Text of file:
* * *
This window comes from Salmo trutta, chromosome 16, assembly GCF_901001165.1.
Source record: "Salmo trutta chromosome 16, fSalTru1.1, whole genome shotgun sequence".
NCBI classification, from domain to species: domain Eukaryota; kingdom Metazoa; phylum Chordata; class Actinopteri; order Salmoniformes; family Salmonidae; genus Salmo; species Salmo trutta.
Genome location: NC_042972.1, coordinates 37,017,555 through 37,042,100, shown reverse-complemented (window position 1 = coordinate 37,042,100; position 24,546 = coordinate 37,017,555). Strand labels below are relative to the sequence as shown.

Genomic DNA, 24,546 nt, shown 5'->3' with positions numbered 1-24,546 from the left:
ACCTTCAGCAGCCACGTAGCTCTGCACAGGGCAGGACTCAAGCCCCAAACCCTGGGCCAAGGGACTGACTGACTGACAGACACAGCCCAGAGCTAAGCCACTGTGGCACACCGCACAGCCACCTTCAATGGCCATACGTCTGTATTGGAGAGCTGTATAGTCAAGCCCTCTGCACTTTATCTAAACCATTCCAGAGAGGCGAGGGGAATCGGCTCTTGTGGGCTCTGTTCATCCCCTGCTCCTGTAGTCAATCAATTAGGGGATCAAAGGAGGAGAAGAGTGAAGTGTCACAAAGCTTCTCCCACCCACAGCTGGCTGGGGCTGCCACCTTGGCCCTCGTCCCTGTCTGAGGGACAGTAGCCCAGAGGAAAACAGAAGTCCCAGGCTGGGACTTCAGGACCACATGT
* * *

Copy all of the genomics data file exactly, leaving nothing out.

This window comes from Salmo trutta, chromosome 16, assembly GCF_901001165.1.
Source record: "Salmo trutta chromosome 16, fSalTru1.1, whole genome shotgun sequence".
NCBI classification, from domain to species: domain Eukaryota; kingdom Metazoa; phylum Chordata; class Actinopteri; order Salmoniformes; family Salmonidae; genus Salmo; species Salmo trutta.
Genome location: NC_042972.1, coordinates 37,017,555 through 37,042,100, shown reverse-complemented (window position 1 = coordinate 37,042,100; position 24,546 = coordinate 37,017,555). Strand labels below are relative to the sequence as shown.

Genomic DNA, 24,546 nt, shown 5'->3' with positions numbered 1-24,546 from the left:
ACCTTCAGCAGCCACGTAGCTCTGCACAGGGCAGGACTCAAGCCCCAAACCCTGGGCCAAGGGACTGACTGACTGACAGACACAGCCCAGAGCTAAGCCACTGTGGCACACCGCACAGCCACCTTCAATGGCCATACGTCTGTATTGGAGAGCTGTATAGTCAAGCCCTCTGCACTTTATCTAAACCATTCCAGAGAGGCGAGGGGAATCGGCTCTTGTGGGCTCTGTTCATCCCCTGCTCCTGTAGTCAATCAATTAGGGGATCAAAGGAGGAGAAGAGTGAAGTGTCACAAAGCTTCTCCCACCCACAGCTGGCTGGGGCTGCCACCTTGGCCCTCGTCCCTGTCTGAGGGACAGTAGCCCAGAGGAAAACAGAAGTCCCAGGCTGGGACTTCAGGACCACATGT